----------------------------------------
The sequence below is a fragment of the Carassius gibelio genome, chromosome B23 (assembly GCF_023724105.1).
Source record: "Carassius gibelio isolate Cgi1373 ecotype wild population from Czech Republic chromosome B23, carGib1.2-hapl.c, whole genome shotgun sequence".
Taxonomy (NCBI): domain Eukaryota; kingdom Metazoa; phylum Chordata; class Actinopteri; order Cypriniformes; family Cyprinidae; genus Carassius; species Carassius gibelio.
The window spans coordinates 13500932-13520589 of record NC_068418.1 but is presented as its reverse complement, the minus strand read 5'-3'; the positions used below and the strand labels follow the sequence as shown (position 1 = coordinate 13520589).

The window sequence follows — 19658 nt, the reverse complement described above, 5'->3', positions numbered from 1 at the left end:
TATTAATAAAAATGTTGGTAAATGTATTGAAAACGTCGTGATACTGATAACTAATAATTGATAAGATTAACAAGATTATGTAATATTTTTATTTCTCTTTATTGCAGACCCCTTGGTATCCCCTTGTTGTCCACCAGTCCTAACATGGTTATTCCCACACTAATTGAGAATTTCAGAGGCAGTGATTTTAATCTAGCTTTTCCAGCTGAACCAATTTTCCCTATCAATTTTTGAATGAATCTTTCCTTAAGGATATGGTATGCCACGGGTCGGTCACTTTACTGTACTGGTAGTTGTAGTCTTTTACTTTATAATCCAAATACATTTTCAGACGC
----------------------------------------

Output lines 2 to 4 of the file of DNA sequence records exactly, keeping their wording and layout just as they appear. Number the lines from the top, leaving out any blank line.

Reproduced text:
Source record: "Carassius gibelio isolate Cgi1373 ecotype wild population from Czech Republic chromosome B23, carGib1.2-hapl.c, whole genome shotgun sequence".
Taxonomy (NCBI): domain Eukaryota; kingdom Metazoa; phylum Chordata; class Actinopteri; order Cypriniformes; family Cyprinidae; genus Carassius; species Carassius gibelio.
The window spans coordinates 13500932-13520589 of record NC_068418.1 but is presented as its reverse complement, the minus strand read 5'-3'; the positions used below and the strand labels follow the sequence as shown (position 1 = coordinate 13520589).